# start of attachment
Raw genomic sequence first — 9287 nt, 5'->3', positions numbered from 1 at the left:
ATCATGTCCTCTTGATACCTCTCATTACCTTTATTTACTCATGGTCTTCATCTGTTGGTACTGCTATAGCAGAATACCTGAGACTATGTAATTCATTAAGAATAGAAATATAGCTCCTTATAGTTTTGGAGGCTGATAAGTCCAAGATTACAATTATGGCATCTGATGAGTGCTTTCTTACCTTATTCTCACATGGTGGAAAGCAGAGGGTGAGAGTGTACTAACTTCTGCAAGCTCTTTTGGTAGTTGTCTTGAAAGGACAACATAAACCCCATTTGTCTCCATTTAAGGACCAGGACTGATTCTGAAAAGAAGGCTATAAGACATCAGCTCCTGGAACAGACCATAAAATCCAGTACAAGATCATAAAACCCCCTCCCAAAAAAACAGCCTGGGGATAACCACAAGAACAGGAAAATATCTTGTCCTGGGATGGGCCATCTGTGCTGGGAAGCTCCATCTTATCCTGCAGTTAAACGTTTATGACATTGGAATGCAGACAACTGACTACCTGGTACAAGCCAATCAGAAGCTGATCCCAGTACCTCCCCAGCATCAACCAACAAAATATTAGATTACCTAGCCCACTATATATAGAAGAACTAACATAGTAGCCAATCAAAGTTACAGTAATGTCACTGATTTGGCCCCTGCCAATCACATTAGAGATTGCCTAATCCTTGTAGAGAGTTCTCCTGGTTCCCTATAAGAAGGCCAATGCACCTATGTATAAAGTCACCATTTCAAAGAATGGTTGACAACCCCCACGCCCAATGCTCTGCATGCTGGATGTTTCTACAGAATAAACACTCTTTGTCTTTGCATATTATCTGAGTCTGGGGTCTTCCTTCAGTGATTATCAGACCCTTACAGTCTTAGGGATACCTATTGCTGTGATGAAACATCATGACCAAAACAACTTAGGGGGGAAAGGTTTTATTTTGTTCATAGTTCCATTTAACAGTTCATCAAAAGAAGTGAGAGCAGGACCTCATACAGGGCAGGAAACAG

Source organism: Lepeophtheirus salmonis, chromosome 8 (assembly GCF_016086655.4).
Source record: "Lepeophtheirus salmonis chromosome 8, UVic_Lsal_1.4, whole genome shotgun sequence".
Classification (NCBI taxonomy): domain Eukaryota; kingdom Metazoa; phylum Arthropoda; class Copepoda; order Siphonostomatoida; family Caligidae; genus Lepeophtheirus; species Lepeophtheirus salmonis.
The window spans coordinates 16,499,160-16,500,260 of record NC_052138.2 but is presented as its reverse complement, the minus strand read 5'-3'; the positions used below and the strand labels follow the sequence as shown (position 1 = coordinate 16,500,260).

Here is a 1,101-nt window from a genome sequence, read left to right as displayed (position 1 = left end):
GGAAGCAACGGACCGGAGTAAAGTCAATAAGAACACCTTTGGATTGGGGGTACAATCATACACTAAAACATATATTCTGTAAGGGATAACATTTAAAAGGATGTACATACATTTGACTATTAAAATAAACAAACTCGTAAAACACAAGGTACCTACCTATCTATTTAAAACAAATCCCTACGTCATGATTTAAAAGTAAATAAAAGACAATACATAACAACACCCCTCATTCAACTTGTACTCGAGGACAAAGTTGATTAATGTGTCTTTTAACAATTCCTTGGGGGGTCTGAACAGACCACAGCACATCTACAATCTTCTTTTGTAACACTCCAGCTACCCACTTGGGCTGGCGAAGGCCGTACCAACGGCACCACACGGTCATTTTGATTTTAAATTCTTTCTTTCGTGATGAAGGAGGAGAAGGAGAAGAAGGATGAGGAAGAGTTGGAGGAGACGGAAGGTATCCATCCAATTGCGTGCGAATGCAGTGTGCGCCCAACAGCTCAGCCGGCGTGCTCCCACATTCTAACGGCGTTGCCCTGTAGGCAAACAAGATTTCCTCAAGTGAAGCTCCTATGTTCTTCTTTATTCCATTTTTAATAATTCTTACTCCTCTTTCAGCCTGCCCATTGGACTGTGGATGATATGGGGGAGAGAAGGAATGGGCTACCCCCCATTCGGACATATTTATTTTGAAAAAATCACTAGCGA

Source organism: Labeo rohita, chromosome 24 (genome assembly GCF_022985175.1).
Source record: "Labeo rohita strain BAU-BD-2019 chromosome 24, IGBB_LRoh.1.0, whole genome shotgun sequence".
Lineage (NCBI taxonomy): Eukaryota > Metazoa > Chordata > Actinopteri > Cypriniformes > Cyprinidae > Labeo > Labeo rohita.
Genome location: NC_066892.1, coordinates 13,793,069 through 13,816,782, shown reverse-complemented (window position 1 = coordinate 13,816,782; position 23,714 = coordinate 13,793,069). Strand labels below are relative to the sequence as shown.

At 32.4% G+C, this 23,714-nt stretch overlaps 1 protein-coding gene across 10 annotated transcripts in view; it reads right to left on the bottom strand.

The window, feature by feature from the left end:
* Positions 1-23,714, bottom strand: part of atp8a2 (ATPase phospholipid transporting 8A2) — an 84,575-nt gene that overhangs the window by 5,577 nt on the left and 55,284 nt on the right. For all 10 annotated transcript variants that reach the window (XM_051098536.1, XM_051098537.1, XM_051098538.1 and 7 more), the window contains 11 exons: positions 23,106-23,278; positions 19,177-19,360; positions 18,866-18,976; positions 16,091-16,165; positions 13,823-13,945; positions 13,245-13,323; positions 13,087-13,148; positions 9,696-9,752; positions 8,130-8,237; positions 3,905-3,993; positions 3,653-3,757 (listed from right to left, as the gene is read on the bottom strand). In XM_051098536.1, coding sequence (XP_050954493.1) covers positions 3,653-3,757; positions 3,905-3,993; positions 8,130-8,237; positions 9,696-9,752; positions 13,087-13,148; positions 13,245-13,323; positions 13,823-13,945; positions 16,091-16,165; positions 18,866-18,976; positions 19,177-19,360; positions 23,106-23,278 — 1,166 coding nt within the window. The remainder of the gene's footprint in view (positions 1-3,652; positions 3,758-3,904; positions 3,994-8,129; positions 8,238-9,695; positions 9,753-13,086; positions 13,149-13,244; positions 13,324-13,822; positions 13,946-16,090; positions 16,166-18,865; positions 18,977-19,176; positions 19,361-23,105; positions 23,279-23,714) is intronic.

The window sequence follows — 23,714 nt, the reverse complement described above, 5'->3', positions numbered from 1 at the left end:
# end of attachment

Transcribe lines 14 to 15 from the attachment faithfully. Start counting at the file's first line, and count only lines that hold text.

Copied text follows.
The window, feature by feature from the left end:
* Positions 1-23,714, bottom strand: part of atp8a2 (ATPase phospholipid transporting 8A2) — an 84,575-nt gene that overhangs the window by 5,577 nt on the left and 55,284 nt on the right. For all 10 annotated transcript variants that reach the window (XM_051098536.1, XM_051098537.1, XM_051098538.1 and 7 more), the window contains 11 exons: positions 23,106-23,278; positions 19,177-19,360; positions 18,866-18,976; positions 16,091-16,165; positions 13,823-13,945; positions 13,245-13,323; positions 13,087-13,148; positions 9,696-9,752; positions 8,130-8,237; positions 3,905-3,993; positions 3,653-3,757 (listed from right to left, as the gene is read on the bottom strand). In XM_051098536.1, coding sequence (XP_050954493.1) covers positions 3,653-3,757; positions 3,905-3,993; positions 8,130-8,237; positions 9,696-9,752; positions 13,087-13,148; positions 13,245-13,323; positions 13,823-13,945; positions 16,091-16,165; positions 18,866-18,976; positions 19,177-19,360; positions 23,106-23,278 — 1,166 coding nt within the window. The remainder of the gene's footprint in view (positions 1-3,652; positions 3,758-3,904; positions 3,994-8,129; positions 8,238-9,695; positions 9,753-13,086; positions 13,149-13,244; positions 13,324-13,822; positions 13,946-16,090; positions 16,166-18,865; positions 18,977-19,176; positions 19,361-23,105; positions 23,279-23,714) is intronic.